Have you ever walked into the office or a get-together with friends or family and had someone say to you with great concern, “You really look tired today!” Even though you may have been feeling relatively perky prior to that moment, without warning you really DO feel exhausted and rundown. The words we speak to others in addition to the way we interpret them are very powerful. So when addressing people who have an acute health condition, it’s important to thoughtfully think about what to express, and possibly more to the point, what NOT to say, in order to help the person feel his or her best.
While we’re undoubtedly well-meaning, certain comments can be better left unsaid. Blurting out a less-than-sensitive remark, according to Mindy Beth Lipson, a Phoenix psychologist, occurs because, “I think people are just scared and nervous and don’t know how to respond. There might be several reasons, the first being it brings up their own mortality. Some people also just lack empathy.”
The following are several remarks to eliminate from your vernacular when talking with people faced with a medical crisis:
- “My brother had a similar diagnosis and was ill for many months.” Discussing negative accounts about someone with an identical diagnosis is a surefire way to bring the person’s spirits down. Instead, understand that each person experiences health conditions in their own ways, and focus on the positives the individual you’re speaking to has achieved.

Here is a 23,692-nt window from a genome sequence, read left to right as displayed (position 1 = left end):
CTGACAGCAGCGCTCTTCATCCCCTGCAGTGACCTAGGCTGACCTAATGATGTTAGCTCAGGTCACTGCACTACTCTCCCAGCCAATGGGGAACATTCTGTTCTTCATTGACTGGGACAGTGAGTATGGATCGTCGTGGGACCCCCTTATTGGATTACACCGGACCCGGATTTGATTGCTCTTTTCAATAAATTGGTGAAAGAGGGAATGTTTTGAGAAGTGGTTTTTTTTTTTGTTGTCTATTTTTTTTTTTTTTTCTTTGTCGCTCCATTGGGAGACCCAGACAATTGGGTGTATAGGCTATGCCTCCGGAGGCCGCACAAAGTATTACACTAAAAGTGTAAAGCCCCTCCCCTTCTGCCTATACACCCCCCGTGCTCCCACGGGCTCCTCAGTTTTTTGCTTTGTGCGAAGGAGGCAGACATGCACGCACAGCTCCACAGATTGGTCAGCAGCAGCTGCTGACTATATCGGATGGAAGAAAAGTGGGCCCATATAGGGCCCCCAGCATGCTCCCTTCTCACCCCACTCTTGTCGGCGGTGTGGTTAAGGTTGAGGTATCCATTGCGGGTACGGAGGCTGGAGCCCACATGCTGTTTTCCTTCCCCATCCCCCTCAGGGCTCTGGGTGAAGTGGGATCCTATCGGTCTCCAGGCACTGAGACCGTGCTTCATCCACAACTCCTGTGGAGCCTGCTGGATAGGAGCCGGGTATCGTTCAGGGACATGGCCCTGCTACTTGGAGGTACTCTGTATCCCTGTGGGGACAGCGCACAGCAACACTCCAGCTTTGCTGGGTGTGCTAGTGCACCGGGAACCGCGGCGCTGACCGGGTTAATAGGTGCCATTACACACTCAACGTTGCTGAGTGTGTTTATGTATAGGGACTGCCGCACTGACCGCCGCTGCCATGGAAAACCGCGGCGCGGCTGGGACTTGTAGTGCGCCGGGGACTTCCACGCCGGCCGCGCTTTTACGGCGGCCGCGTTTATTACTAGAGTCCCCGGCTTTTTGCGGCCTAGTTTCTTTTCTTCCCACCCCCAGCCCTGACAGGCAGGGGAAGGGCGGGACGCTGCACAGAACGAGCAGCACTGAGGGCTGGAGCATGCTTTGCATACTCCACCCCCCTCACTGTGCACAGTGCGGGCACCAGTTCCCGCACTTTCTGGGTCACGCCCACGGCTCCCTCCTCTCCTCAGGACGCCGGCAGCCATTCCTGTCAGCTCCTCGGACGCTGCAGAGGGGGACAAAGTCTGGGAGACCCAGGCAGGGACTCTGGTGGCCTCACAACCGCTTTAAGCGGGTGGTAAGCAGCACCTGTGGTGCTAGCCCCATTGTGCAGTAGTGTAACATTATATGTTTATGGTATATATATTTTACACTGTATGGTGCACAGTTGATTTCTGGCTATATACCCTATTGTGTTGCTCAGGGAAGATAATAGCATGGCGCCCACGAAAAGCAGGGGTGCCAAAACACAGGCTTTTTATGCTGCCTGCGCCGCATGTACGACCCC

- “If you’d only stopped smoking (or exercised, or followed a healthier eating plan, etc.) this wouldn’t have happened.” It is impossible to determine whether the outcome could possibly have been different if healthier options had been made, and there’s no advantage to playing “what if.” Focus instead on giving the support and compassion the person needs now, and leave any thoughts of judgment at the door.
- “Do you remember…?” Particular to individuals who have dementia or other cognitive impairment, memory prompts such as this can add to the frustration and agitation already experienced. Discussing stories from times gone by just as if they’re brand-new is a great way to engage the individual instead.
Your absolute best bet should be to permit the person the opportunity to share (or not to share) about his or her experiences and feelings, hold the person’s hand if it’s welcome, give a bright bouquet of flowers or other small present or treat, and provide your warm, loving presence and encouragement.
For many more home care Orange County tips as well as hands-on assistance with professional care in the convenience of home, reach out to CareWorks Health Services. We provide high quality, caring assistance for anyone confronted with a health crisis, bringing comfort and peace through companionship, assistance with meal preparation and household chores, transportation to medical appointments and procedures, running errands, and much more. Contact us online or call (949) 859-4700 to find out how we’re able to help.